Riyadh scales back on power projects

27 October 2015

Saudi Arabia may have to turn back to the private sector to ensure progress with new generating capacity

The decision by Saudi Electricity Company (SEC) to shelve the PP9 power plant conversion project is likely to be symptomatic of the pressures facing the kingdom’s investment programme in the era of lower oil prices.

After receiving bids in April this year and selecting a preferred bidder, SEC has decided to cancel the project for the time being. While the reason behind this is unclear, it is likely due to money being required elsewhere.

The cancellation of the power project comes as the Washington-based IMF voiced its concern over the kingdom’s declining fiscal position. The fund forecasts that the kingdom will run significant deficits for the next five years and faces emptying its deep reserves if it does not alter its budget plans.

The IMF’s prediction follows hot on the heels of the news that the Saudi Finance Ministry has ordered government clients to put a freeze on contract awards for the remainder of 2015. While Riyadh has said little publicly about cutting expenditure, it should not come as a surprise if its upcoming budget for the next year reveals a trimming in capital spending.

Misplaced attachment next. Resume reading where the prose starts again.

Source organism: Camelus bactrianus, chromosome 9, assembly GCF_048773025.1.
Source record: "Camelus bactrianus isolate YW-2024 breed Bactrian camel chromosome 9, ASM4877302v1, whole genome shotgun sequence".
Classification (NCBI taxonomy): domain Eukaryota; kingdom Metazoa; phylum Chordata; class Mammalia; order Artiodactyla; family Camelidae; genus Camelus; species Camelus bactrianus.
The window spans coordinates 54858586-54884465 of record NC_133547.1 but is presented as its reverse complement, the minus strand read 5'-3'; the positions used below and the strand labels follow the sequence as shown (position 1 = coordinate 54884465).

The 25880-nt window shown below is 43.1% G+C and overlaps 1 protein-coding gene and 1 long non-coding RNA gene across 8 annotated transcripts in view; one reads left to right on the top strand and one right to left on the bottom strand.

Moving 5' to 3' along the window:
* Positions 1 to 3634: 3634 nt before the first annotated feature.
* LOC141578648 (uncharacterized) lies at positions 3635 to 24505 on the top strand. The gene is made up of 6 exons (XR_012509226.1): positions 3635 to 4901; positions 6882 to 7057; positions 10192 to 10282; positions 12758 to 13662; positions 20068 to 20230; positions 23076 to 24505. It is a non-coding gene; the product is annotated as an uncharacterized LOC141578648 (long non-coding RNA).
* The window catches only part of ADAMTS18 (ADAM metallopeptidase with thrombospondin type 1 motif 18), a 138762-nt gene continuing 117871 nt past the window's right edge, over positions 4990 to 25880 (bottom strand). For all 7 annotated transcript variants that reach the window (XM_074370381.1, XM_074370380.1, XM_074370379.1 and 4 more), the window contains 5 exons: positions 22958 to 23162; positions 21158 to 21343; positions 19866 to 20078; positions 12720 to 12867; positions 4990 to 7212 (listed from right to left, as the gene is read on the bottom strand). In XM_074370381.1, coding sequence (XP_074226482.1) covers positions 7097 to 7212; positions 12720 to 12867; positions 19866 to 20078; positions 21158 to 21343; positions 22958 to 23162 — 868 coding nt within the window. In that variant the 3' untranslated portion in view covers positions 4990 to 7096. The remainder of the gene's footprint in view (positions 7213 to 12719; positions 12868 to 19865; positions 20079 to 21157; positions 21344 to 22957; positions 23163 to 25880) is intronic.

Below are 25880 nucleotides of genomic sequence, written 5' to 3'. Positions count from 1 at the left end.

The government is aware the power sector is one area where investment is vital, with population growth and industrial diversification continuing to drive rampant demand growth for electricity.

SEC is planning to add 47,711MW of generation capacity to the grid by 2024 to meet the expected demand, which will require tens of billions of dollars to finance. The utility has moved away from the independent power project (IPP) model for recent schemes, favouring variations of engineering, procurement and construction (EPC) models.  

However, Riyadh may now have to turn back to the private developer market to ensure it can deliver all of the power projects it requires.

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